Helpful Guide When Planning an Intervention for a Loved One

Recently I attended an intervention training with the internationally acclaimed interventionist, Ken Seeley.  The training was outstanding and I learned some new tools, which have helped me tremendously with the interventions I’ve done for mothers.  Here is a great article he wrote.

Helpful Guide When Planning an Intervention for a Loved One

By Ken Seeley, Founder of Ken Seeley Communities

Addiction can be absolutely brutal to witness in a loved one. Each day you see the cumulative effects of drugs or alcohol stealing away the person you know and love. As they spiral deeper into the vortex of addiction, family and friends are left feeling utterly helpless to change the course of the disease.


Amazingly, the one person who should be aware of the self-destruction being waged via addiction is the one person who seems to be completely clueless…the addict him or herself. As is common in addictive behavior, denial is like a steel barricade that has been erected to keep away anyone who might be interested in intruding on their addict or alcoholic lifestyle. They often stubbornly refuse to acknowledge the damage they are doing to their life, or the emotional pain and financial chaos they are putting their family through. When a mental health condition exacerbates the addiction, also referred to as dual diagnosis, this can also make it more difficult for an individual to seek help.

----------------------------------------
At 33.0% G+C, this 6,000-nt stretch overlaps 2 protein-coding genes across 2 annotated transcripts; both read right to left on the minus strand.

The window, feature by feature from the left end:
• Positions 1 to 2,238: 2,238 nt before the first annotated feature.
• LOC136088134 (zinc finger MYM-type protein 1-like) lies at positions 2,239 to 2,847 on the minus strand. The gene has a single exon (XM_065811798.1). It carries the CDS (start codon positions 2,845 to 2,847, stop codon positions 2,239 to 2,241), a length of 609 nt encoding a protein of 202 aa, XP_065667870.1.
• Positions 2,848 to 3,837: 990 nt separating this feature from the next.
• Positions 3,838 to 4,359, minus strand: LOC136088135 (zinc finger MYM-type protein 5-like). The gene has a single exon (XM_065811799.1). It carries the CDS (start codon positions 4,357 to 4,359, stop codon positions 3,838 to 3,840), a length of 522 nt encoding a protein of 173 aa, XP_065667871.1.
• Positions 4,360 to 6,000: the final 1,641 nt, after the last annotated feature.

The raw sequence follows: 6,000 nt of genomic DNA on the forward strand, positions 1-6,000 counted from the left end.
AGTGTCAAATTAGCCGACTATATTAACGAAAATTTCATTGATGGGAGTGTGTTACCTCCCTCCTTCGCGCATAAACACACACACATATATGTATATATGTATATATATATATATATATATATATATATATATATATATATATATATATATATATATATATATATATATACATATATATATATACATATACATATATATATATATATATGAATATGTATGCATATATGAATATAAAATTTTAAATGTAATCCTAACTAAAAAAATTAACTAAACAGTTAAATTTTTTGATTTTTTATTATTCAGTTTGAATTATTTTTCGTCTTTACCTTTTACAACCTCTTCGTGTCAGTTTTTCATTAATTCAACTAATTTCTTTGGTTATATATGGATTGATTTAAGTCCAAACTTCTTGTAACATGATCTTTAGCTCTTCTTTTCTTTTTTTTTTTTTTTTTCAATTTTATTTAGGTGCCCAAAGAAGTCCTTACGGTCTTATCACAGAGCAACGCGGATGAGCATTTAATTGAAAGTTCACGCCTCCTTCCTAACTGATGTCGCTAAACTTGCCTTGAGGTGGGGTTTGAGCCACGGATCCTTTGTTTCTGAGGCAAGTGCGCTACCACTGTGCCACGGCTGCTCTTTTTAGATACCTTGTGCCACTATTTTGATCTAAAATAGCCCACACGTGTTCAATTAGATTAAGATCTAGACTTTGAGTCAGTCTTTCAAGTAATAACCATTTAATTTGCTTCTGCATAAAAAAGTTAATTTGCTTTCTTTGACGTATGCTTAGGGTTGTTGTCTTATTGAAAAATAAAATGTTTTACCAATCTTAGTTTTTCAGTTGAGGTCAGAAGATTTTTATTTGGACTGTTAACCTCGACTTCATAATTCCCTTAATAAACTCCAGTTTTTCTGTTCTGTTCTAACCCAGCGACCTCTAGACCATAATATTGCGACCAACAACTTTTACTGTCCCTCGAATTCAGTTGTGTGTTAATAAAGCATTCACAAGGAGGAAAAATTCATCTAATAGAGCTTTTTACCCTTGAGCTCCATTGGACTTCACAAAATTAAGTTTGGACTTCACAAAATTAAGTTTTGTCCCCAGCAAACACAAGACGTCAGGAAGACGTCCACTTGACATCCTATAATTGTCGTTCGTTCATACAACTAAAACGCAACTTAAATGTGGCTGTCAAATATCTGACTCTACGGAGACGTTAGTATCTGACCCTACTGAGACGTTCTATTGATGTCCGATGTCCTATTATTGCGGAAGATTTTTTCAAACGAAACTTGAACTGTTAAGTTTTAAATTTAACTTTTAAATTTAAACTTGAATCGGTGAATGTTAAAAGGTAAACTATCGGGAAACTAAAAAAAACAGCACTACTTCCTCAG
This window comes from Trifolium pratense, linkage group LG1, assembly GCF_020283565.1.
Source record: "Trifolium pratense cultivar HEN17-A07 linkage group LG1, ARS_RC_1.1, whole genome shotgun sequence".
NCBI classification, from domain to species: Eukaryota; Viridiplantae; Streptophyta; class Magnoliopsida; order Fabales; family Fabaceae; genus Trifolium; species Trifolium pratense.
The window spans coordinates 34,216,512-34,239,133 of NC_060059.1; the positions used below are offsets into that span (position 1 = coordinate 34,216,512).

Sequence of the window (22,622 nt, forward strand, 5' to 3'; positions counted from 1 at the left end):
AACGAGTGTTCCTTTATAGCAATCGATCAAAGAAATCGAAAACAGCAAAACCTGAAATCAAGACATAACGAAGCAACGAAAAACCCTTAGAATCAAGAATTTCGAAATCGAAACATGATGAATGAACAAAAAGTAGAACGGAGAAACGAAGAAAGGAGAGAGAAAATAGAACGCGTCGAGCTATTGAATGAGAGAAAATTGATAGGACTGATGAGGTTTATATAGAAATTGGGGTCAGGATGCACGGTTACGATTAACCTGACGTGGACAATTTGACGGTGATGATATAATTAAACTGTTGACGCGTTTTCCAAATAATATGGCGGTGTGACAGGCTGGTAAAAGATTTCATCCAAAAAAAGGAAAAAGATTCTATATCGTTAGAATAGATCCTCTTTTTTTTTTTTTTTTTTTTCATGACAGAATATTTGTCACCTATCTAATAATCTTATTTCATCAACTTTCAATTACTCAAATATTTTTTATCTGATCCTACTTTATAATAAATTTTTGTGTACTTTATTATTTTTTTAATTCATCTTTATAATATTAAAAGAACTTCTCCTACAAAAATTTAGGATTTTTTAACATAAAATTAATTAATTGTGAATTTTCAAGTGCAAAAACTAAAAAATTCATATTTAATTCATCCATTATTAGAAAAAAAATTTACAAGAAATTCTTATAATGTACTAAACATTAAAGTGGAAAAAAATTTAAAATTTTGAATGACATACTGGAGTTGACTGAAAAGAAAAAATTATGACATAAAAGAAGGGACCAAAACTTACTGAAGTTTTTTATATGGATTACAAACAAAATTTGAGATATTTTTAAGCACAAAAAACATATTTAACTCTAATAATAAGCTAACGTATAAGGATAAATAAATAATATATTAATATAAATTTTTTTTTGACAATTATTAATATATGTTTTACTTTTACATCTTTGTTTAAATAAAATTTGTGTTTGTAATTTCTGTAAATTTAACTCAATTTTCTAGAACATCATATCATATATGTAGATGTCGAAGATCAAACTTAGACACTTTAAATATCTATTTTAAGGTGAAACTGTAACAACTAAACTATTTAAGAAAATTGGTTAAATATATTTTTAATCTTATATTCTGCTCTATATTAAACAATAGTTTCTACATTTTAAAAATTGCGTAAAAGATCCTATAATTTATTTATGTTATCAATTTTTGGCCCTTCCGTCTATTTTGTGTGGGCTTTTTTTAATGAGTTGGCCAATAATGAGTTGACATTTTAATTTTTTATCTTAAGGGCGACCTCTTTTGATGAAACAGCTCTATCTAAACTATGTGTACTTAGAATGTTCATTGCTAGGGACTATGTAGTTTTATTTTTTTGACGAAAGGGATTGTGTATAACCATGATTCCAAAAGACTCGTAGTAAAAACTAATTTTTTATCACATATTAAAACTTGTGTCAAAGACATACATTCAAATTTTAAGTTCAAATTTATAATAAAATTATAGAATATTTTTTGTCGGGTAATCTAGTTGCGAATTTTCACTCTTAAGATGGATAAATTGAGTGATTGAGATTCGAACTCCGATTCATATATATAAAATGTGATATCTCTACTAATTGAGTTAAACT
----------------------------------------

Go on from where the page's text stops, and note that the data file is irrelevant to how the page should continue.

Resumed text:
Because the alcoholic or addict is not interested in giving up their substance of abuse, regardless of the mounting consequences of their addiction, sometimes the only way to penetrate their denial is through an intervention. The intervention is facilitated by a professional who is trained in addressing addiction behaviors and can help navigate the meeting toward a positive outcome—getting the loved one to admit they are addicted to drugs or alcohol and need help.


About the Intervention Process 

When the family feels they are up against a brick wall when trying to convince their loved one they need rehab, arranging a professional intervention may be the most efficacious way to succeed in persuading the individual to get treatment. Often the addict has effectively shut out any feelings of guilt or shame about their behaviors, therefore are not responsive when a family member approaches them about their concerns for their wellbeing. The alcoholic or drug user may become angry or defensive when someone even suggests they give up their drug of choice.